US Ambassador to Bosnia and Herzegovina, H.E. Charles L. English visited the DNA Laboratory of the International Commission on Missing Persons (ICMP). He was accompanied in his visit by the Director-General of ICMP, Ms. Kathryne Bomberger.
“I continue to be impressed by the achievements of the ICMP in assisting this country with addressing the issue of missing persons,” said Ambassador English. “With the assistance of ICMP, almost 12,000 persons missing from the conflicts of the 1990′s in Bosnia and Herzegovina have been recovered and identified, bringing a vital sense of closure to their families”.
The ICMP DNA laboratory in Banja Luka forms part of ICMP’s laboratory system, which is the largest human identification system in the world. The system also includes a DNA Laboratory in Sarajevo and an Identification Coordination Division (ICD) in Tuzla. The ICD operates as the central nexus for the coordination of samples, data, and DNA matching for all cases processed by the ICMP from any part of the world.
In its DNA laboratory system, ICMP conducts identity testing not only on persons missing from Bosnia and Herzegovina, but from Serbia and other parts of the former Yugoslavia, as well as from other parts of the world. To date the ICMP has assisted the Philippines in identifying persons missing from Typhoon Frank, Thailand following the Asian Tsunami and the United States following Hurricane Katrina. ICMP is also assisting the Government of Chile in identifying missing persons from the Pinochet regime. In addition, ICMP will shortly begin operations in Iraq to train forensic experts in that country and a program to assist Colombia with searching for missing persons from the years of conflict in that country.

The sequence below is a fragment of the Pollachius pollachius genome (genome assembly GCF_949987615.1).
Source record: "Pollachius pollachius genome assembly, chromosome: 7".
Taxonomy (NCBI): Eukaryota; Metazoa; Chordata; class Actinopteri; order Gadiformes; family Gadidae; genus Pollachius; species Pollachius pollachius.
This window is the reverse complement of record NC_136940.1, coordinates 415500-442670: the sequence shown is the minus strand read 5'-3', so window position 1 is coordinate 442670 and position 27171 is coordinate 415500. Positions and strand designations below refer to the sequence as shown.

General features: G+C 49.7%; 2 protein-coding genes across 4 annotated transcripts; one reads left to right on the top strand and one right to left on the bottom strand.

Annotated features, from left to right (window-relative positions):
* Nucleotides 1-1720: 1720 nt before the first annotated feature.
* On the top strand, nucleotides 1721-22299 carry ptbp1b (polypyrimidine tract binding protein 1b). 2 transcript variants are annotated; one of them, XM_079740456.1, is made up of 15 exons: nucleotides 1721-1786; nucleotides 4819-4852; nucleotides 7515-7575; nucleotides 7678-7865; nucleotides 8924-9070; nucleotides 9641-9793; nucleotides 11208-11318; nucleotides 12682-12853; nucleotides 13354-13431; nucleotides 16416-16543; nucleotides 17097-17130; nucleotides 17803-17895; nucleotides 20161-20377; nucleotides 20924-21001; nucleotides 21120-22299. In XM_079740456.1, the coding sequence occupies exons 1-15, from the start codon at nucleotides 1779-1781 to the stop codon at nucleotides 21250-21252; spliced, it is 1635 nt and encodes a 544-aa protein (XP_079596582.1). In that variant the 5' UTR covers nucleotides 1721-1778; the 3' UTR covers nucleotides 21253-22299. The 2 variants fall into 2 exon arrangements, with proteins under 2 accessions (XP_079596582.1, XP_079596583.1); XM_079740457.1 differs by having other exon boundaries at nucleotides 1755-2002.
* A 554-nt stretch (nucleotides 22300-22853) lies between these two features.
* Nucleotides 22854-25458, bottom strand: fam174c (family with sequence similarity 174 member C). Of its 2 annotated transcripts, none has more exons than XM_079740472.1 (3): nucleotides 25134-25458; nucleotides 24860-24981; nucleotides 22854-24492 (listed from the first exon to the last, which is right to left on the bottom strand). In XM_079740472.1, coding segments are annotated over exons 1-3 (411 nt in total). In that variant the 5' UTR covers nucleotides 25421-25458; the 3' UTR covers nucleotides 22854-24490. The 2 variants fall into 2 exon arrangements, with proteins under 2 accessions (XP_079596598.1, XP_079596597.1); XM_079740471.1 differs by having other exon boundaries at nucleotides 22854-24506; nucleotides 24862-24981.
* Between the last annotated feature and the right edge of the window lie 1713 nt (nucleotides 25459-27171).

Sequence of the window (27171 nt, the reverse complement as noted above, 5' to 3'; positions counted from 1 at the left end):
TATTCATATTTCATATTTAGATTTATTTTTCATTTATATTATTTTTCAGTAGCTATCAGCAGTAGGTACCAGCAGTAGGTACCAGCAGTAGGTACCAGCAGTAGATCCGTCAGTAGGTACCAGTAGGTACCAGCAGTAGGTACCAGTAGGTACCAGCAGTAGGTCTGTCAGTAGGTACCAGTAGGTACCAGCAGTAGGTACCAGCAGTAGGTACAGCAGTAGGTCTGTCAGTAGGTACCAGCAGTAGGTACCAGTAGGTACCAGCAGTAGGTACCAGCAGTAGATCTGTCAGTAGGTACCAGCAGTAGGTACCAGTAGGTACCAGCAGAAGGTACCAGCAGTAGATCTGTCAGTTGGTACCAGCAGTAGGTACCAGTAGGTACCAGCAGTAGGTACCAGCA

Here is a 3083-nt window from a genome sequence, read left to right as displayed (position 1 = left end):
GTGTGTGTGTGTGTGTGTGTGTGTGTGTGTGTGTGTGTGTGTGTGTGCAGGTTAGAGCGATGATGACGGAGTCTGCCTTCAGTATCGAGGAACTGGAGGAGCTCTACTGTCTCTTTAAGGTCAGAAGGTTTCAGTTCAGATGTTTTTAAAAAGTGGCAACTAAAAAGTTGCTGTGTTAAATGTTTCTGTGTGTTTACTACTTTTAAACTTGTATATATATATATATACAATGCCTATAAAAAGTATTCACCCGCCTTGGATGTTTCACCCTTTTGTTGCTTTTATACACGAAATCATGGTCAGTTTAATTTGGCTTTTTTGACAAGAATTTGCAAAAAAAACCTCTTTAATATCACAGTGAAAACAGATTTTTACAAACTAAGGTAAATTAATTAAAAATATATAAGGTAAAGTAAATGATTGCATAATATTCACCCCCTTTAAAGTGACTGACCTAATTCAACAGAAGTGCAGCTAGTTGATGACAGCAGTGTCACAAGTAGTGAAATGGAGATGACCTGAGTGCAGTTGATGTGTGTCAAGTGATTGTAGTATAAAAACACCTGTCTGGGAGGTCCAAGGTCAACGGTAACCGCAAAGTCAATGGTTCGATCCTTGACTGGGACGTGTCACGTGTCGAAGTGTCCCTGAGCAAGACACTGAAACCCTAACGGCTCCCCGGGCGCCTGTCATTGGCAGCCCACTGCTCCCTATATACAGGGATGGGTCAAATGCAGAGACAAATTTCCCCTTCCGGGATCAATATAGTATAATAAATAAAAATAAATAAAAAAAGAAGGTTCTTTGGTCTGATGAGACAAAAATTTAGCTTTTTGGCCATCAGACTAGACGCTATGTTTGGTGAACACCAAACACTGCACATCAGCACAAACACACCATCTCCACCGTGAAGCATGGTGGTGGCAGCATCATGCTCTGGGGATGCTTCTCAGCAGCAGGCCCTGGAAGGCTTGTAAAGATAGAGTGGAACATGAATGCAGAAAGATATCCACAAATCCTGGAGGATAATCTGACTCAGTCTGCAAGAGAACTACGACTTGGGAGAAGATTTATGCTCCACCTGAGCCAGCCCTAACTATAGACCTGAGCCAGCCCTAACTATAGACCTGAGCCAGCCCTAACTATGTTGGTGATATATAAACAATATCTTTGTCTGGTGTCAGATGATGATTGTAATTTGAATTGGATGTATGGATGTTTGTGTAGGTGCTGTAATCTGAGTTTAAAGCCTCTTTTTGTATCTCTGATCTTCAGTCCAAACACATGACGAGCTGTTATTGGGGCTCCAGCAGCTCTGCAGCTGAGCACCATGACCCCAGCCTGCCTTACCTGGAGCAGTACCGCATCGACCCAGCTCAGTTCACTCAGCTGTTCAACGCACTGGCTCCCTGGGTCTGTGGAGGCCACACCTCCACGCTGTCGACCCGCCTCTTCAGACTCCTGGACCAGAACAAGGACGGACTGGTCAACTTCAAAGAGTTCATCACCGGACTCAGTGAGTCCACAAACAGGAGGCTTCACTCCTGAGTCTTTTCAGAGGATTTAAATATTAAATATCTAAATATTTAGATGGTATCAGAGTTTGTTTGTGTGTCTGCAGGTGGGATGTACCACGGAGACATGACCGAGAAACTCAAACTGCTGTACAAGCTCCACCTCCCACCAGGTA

“I am pleased that Ambassador English had the opportunity today to see our laboratory in Banja Luka,” said ICMP’s Director-General Kathryne Bomberger. “We are very proud of the fact that ICMP is headquartered in this country and that we have developed the most advanced DNA system in the world here. This would not have been possible without the hard work and expertise of our staff, particularly the talented DNA analysts in our Banja Luka lab.”
Since the establishment of its DNA lab system in late 2001, ICMP has assisted the governments in the regions of the Western Balkans in making over 14,000 DNA-assisted identifications of individuals missing from the conflicts of the 1990′s.
In addition to its technical assistance, ICMP provides policy assistance to governments in the establishment of appropriate laws and mechanisms to address the missing persons issue and it strengthens the ability of civil society groups and family members of victims to engage in this important humanitarian and human rights issue.
The work of ICMP is supported by the Governments of Canada, Denmark, Finland, France, Switzerland, Greece, Germany, the Holy See, Iceland, Ireland, Italy, the Netherlands, Norway, Poland, Sweden, the United Kingdom, the United States and the European Union. The C.S. Mott Foundation provides funding to ICMP for the “Paths to Reconciliation” project.